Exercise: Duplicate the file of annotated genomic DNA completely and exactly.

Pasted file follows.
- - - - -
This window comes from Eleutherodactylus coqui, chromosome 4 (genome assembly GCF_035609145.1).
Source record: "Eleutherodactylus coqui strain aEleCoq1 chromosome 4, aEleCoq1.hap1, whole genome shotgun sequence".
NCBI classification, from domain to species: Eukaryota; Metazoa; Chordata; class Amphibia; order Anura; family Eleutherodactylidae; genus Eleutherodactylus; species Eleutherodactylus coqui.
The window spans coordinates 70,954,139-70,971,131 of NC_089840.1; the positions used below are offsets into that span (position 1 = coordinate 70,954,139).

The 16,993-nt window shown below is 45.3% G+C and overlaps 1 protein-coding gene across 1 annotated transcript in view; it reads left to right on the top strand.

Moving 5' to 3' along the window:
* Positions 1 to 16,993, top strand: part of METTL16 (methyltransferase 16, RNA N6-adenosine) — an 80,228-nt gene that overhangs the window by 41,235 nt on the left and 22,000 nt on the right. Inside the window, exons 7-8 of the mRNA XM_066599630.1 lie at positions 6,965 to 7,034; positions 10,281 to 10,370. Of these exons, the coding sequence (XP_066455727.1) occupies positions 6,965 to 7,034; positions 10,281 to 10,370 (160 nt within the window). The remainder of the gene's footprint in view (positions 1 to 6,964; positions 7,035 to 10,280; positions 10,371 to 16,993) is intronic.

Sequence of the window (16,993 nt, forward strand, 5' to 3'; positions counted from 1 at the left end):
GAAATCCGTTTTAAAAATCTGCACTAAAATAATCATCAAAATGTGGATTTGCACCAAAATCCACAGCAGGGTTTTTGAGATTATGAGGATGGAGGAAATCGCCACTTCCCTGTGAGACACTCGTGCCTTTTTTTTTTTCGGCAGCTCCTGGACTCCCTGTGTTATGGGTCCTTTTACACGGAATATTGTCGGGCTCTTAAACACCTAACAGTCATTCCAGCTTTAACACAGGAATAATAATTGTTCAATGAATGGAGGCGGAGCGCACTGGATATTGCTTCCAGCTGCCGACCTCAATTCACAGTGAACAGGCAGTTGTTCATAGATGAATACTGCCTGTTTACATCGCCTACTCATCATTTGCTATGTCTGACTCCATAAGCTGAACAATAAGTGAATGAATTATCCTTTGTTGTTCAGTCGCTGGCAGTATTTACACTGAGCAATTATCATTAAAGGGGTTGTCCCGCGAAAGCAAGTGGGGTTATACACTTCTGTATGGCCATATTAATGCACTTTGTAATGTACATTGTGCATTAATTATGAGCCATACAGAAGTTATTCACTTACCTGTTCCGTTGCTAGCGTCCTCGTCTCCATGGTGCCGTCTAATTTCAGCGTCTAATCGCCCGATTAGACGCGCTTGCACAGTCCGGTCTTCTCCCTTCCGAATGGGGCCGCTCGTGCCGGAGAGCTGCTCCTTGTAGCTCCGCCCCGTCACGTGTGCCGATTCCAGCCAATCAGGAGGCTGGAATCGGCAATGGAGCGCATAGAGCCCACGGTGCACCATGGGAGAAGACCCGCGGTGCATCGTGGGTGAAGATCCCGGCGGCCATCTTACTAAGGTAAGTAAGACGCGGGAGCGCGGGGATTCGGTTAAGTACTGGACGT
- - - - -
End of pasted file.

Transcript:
This window comes from Eleutherodactylus coqui, chromosome 4 (genome assembly GCF_035609145.1).
Source record: "Eleutherodactylus coqui strain aEleCoq1 chromosome 4, aEleCoq1.hap1, whole genome shotgun sequence".
NCBI classification, from domain to species: Eukaryota; Metazoa; Chordata; class Amphibia; order Anura; family Eleutherodactylidae; genus Eleutherodactylus; species Eleutherodactylus coqui.
The window spans coordinates 70,954,139-70,971,131 of NC_089840.1; the positions used below are offsets into that span (position 1 = coordinate 70,954,139).

The 16,993-nt window shown below is 45.3% G+C and overlaps 1 protein-coding gene across 1 annotated transcript in view; it reads left to right on the top strand.

Moving 5' to 3' along the window:
* Positions 1 to 16,993, top strand: part of METTL16 (methyltransferase 16, RNA N6-adenosine) — an 80,228-nt gene that overhangs the window by 41,235 nt on the left and 22,000 nt on the right. Inside the window, exons 7-8 of the mRNA XM_066599630.1 lie at positions 6,965 to 7,034; positions 10,281 to 10,370. Of these exons, the coding sequence (XP_066455727.1) occupies positions 6,965 to 7,034; positions 10,281 to 10,370 (160 nt within the window). The remainder of the gene's footprint in view (positions 1 to 6,964; positions 7,035 to 10,280; positions 10,371 to 16,993) is intronic.

Sequence of the window (16,993 nt, forward strand, 5' to 3'; positions counted from 1 at the left end):
GAAATCCGTTTTAAAAATCTGCACTAAAATAATCATCAAAATGTGGATTTGCACCAAAATCCACAGCAGGGTTTTTGAGATTATGAGGATGGAGGAAATCGCCACTTCCCTGTGAGACACTCGTGCCTTTTTTTTTTTCGGCAGCTCCTGGACTCCCTGTGTTATGGGTCCTTTTACACGGAATATTGTCGGGCTCTTAAACACCTAACAGTCATTCCAGCTTTAACACAGGAATAATAATTGTTCAATGAATGGAGGCGGAGCGCACTGGATATTGCTTCCAGCTGCCGACCTCAATTCACAGTGAACAGGCAGTTGTTCATAGATGAATACTGCCTGTTTACATCGCCTACTCATCATTTGCTATGTCTGACTCCATAAGCTGAACAATAAGTGAATGAATTATCCTTTGTTGTTCAGTCGCTGGCAGTATTTACACTGAGCAATTATCATTAAAGGGGTTGTCCCGCGAAAGCAAGTGGGGTTATACACTTCTGTATGGCCATATTAATGCACTTTGTAATGTACATTGTGCATTAATTATGAGCCATACAGAAGTTATTCACTTACCTGTTCCGTTGCTAGCGTCCTCGTCTCCATGGTGCCGTCTAATTTCAGCGTCTAATCGCCCGATTAGACGCGCTTGCACAGTCCGGTCTTCTCCCTTCCGAATGGGGCCGCTCGTGCCGGAGAGCTGCTCCTTGTAGCTCCGCCCCGTCACGTGTGCCGATTCCAGCCAATCAGGAGGCTGGAATCGGCAATGGAGCGCATAGAGCCCACGGTGCACCATGGGAGAAGACCCGCGGTGCATCGTGGGTGAAGATCCCGGCGGCCATCTTACTAAGGTAAGTAAGACGCGGGAGCGCGGGGATTCGGTTAAGTACTGGACGT